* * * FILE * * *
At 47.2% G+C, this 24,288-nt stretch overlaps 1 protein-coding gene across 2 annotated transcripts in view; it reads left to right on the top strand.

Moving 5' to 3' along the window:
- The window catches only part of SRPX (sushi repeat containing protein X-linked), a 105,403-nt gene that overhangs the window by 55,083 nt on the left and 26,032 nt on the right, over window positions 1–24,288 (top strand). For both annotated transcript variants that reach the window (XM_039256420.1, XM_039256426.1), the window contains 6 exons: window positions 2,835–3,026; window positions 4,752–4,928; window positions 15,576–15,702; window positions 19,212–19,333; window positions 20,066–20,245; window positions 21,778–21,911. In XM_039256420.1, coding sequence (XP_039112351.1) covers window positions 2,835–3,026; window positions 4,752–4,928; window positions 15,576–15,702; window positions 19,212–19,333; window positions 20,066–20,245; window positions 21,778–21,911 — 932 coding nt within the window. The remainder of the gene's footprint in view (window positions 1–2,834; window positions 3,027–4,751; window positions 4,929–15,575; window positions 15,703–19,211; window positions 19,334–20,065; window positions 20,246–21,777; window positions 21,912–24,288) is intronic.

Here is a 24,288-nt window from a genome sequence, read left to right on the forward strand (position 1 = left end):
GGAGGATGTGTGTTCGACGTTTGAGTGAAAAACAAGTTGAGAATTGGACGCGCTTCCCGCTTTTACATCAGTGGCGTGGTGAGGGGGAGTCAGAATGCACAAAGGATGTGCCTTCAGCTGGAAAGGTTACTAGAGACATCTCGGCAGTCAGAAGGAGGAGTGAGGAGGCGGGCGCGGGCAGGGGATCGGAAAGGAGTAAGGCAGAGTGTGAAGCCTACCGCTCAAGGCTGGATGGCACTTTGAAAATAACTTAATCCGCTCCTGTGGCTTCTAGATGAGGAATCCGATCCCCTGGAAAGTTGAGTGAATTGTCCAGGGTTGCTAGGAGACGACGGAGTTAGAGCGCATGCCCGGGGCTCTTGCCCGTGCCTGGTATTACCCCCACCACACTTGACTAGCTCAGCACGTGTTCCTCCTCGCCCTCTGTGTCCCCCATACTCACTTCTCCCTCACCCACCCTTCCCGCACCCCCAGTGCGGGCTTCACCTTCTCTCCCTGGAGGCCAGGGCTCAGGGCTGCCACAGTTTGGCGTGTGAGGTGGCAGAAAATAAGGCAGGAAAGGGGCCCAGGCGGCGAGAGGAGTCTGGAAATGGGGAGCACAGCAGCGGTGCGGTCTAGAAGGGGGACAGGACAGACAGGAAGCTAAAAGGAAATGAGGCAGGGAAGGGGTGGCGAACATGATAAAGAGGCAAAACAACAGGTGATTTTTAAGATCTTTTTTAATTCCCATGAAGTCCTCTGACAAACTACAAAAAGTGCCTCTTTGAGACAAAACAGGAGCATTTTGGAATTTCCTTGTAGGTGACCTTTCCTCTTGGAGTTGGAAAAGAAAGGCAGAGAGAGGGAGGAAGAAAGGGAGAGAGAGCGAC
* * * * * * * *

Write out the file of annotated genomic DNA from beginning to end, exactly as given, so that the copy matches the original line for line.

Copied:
At 47.2% G+C, this 24,288-nt stretch overlaps 1 protein-coding gene across 2 annotated transcripts in view; it reads left to right on the top strand.

Moving 5' to 3' along the window:
- The window catches only part of SRPX (sushi repeat containing protein X-linked), a 105,403-nt gene that overhangs the window by 55,083 nt on the left and 26,032 nt on the right, over window positions 1–24,288 (top strand). For both annotated transcript variants that reach the window (XM_039256420.1, XM_039256426.1), the window contains 6 exons: window positions 2,835–3,026; window positions 4,752–4,928; window positions 15,576–15,702; window positions 19,212–19,333; window positions 20,066–20,245; window positions 21,778–21,911. In XM_039256420.1, coding sequence (XP_039112351.1) covers window positions 2,835–3,026; window positions 4,752–4,928; window positions 15,576–15,702; window positions 19,212–19,333; window positions 20,066–20,245; window positions 21,778–21,911 — 932 coding nt within the window. The remainder of the gene's footprint in view (window positions 1–2,834; window positions 3,027–4,751; window positions 4,929–15,575; window positions 15,703–19,211; window positions 19,334–20,065; window positions 20,246–21,777; window positions 21,912–24,288) is intronic.

Here is a 24,288-nt window from a genome sequence, read left to right on the forward strand (position 1 = left end):
GGAGGATGTGTGTTCGACGTTTGAGTGAAAAACAAGTTGAGAATTGGACGCGCTTCCCGCTTTTACATCAGTGGCGTGGTGAGGGGGAGTCAGAATGCACAAAGGATGTGCCTTCAGCTGGAAAGGTTACTAGAGACATCTCGGCAGTCAGAAGGAGGAGTGAGGAGGCGGGCGCGGGCAGGGGATCGGAAAGGAGTAAGGCAGAGTGTGAAGCCTACCGCTCAAGGCTGGATGGCACTTTGAAAATAACTTAATCCGCTCCTGTGGCTTCTAGATGAGGAATCCGATCCCCTGGAAAGTTGAGTGAATTGTCCAGGGTTGCTAGGAGACGACGGAGTTAGAGCGCATGCCCGGGGCTCTTGCCCGTGCCTGGTATTACCCCCACCACACTTGACTAGCTCAGCACGTGTTCCTCCTCGCCCTCTGTGTCCCCCATACTCACTTCTCCCTCACCCACCCTTCCCGCACCCCCAGTGCGGGCTTCACCTTCTCTCCCTGGAGGCCAGGGCTCAGGGCTGCCACAGTTTGGCGTGTGAGGTGGCAGAAAATAAGGCAGGAAAGGGGCCCAGGCGGCGAGAGGAGTCTGGAAATGGGGAGCACAGCAGCGGTGCGGTCTAGAAGGGGGACAGGACAGACAGGAAGCTAAAAGGAAATGAGGCAGGGAAGGGGTGGCGAACATGATAAAGAGGCAAAACAACAGGTGATTTTTAAGATCTTTTTTAATTCCCATGAAGTCCTCTGACAAACTACAAAAAGTGCCTCTTTGAGACAAAACAGGAGCATTTTGGAATTTCCTTGTAGGTGACCTTTCCTCTTGGAGTTGGAAAAGAAAGGCAGAGAGAGGGAGGAAGAAAGGGAGAGAGAGCGAC